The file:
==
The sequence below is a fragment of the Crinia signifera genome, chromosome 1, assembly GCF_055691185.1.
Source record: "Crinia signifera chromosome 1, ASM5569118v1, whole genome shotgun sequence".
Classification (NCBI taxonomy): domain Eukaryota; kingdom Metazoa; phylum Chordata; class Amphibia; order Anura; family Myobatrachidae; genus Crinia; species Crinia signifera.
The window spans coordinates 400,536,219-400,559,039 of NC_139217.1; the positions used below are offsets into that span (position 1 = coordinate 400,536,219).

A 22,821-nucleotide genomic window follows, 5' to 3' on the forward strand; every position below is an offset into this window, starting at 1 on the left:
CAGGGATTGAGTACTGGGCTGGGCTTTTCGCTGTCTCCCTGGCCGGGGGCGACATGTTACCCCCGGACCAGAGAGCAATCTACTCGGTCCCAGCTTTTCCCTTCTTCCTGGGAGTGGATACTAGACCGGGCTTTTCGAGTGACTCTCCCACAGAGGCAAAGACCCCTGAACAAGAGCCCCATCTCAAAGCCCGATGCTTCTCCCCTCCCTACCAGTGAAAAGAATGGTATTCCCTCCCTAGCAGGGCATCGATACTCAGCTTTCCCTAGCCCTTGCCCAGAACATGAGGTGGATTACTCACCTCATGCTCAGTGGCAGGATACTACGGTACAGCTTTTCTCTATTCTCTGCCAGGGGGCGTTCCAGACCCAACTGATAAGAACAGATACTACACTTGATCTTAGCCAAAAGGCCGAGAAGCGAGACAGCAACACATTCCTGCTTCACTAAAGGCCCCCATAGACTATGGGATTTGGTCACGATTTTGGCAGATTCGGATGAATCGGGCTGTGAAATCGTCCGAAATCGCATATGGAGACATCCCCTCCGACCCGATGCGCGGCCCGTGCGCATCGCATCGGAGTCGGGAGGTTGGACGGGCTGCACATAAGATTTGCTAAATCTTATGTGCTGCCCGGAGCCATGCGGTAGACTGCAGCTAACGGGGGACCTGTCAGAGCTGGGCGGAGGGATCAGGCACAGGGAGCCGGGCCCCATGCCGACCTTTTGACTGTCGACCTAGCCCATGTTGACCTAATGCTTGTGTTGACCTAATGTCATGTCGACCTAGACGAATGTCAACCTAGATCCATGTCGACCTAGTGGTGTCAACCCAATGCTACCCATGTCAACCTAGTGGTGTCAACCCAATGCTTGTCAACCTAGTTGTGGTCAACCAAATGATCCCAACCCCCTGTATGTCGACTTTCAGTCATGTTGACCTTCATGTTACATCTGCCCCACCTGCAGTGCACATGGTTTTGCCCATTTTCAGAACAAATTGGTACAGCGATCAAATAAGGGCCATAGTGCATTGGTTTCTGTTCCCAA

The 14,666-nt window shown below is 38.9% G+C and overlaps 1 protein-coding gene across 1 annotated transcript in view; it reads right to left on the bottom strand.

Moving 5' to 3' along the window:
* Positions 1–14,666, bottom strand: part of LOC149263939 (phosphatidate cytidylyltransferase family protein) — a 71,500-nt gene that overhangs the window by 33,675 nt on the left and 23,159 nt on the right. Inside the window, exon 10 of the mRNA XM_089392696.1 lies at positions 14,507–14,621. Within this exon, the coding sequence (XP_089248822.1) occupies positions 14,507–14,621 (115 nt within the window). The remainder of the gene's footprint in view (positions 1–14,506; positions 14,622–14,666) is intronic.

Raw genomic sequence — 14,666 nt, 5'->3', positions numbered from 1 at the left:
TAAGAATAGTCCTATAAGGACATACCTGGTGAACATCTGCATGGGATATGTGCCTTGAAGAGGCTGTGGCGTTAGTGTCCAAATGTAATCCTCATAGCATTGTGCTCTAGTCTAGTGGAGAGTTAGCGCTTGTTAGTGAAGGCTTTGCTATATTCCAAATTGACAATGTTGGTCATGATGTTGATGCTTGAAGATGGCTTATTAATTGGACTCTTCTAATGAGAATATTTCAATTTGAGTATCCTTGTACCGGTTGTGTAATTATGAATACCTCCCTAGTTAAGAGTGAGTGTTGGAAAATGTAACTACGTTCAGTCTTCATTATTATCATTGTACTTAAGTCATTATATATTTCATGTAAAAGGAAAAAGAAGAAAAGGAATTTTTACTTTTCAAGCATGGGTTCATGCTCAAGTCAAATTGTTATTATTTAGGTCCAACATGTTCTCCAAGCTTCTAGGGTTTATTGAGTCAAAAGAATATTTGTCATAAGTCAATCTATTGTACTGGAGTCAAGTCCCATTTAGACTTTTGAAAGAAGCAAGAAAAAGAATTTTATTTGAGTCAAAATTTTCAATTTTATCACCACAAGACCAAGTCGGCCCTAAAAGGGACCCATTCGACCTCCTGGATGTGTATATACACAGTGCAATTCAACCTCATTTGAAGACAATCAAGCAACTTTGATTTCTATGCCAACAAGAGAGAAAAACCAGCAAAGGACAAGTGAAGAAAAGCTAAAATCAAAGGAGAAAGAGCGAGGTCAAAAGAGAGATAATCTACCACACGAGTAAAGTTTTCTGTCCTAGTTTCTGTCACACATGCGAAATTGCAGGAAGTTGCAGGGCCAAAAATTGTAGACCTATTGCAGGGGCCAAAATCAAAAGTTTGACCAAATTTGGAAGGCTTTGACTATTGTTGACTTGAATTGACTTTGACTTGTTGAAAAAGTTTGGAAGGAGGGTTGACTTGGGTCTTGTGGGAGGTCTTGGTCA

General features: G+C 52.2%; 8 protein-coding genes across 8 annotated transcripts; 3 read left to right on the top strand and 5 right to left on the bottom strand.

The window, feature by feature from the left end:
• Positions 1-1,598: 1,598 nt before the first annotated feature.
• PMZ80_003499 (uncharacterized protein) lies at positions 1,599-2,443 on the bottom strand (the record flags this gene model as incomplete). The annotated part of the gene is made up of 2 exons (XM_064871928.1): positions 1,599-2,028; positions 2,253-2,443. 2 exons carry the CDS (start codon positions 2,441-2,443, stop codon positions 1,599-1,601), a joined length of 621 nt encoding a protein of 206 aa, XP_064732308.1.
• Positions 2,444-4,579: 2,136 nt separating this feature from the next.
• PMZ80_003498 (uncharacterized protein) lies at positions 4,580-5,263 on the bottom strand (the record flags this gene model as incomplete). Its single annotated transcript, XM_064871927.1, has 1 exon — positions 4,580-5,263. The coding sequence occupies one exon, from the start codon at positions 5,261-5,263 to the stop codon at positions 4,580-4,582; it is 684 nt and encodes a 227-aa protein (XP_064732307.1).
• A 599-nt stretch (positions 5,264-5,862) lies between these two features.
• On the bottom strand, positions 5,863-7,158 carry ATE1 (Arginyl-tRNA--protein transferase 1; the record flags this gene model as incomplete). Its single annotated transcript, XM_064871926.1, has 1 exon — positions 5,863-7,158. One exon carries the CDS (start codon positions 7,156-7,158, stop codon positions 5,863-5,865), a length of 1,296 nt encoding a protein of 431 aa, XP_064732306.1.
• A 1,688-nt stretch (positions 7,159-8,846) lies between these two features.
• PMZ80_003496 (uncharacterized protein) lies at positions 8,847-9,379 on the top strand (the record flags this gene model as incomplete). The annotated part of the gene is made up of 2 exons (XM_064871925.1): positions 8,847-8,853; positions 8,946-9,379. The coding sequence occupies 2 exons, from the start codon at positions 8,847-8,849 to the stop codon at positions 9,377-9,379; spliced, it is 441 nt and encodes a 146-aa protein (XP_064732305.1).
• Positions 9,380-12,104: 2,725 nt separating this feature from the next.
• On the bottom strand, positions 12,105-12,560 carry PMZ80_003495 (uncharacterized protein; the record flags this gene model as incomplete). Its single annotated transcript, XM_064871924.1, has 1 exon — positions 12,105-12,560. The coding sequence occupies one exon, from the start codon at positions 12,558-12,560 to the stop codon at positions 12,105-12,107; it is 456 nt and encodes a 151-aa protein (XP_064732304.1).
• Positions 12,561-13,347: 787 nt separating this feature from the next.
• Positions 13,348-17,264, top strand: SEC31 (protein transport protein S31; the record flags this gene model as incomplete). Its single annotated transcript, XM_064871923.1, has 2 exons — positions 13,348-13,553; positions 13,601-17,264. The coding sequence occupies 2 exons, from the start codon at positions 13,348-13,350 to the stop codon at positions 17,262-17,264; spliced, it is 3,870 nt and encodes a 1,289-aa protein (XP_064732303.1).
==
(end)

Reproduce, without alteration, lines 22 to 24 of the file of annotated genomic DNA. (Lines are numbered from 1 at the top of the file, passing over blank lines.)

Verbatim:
• Positions 9,380-12,104: 2,725 nt separating this feature from the next.
• On the bottom strand, positions 12,105-12,560 carry PMZ80_003495 (uncharacterized protein; the record flags this gene model as incomplete). Its single annotated transcript, XM_064871924.1, has 1 exon — positions 12,105-12,560. The coding sequence occupies one exon, from the start codon at positions 12,558-12,560 to the stop codon at positions 12,105-12,107; it is 456 nt and encodes a 151-aa protein (XP_064732304.1).
• Positions 12,561-13,347: 787 nt separating this feature from the next.